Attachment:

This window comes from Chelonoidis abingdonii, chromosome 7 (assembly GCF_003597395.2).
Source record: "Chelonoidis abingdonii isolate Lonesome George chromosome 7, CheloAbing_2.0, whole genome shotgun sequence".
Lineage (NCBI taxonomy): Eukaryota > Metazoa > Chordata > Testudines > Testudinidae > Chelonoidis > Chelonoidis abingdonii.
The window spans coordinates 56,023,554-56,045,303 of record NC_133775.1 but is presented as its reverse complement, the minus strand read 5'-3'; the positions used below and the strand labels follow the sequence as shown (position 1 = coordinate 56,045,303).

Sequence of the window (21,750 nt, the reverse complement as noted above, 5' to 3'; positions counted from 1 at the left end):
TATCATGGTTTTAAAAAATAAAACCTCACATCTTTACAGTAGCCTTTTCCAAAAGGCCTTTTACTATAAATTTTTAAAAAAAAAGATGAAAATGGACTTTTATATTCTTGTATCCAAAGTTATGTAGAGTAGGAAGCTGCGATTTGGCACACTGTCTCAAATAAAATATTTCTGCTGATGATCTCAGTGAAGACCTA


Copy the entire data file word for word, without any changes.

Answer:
This window comes from Chelonoidis abingdonii, chromosome 7 (assembly GCF_003597395.2).
Source record: "Chelonoidis abingdonii isolate Lonesome George chromosome 7, CheloAbing_2.0, whole genome shotgun sequence".
Lineage (NCBI taxonomy): Eukaryota > Metazoa > Chordata > Testudines > Testudinidae > Chelonoidis > Chelonoidis abingdonii.
The window spans coordinates 56,023,554-56,045,303 of record NC_133775.1 but is presented as its reverse complement, the minus strand read 5'-3'; the positions used below and the strand labels follow the sequence as shown (position 1 = coordinate 56,045,303).

Sequence of the window (21,750 nt, the reverse complement as noted above, 5' to 3'; positions counted from 1 at the left end):
TATCATGGTTTTAAAAAATAAAACCTCACATCTTTACAGTAGCCTTTTCCAAAAGGCCTTTTACTATAAATTTTTAAAAAAAAAGATGAAAATGGACTTTTATATTCTTGTATCCAAAGTTATGTAGAGTAGGAAGCTGCGATTTGGCACACTGTCTCAAATAAAATATTTCTGCTGATGATCTCAGTGAAGACCTA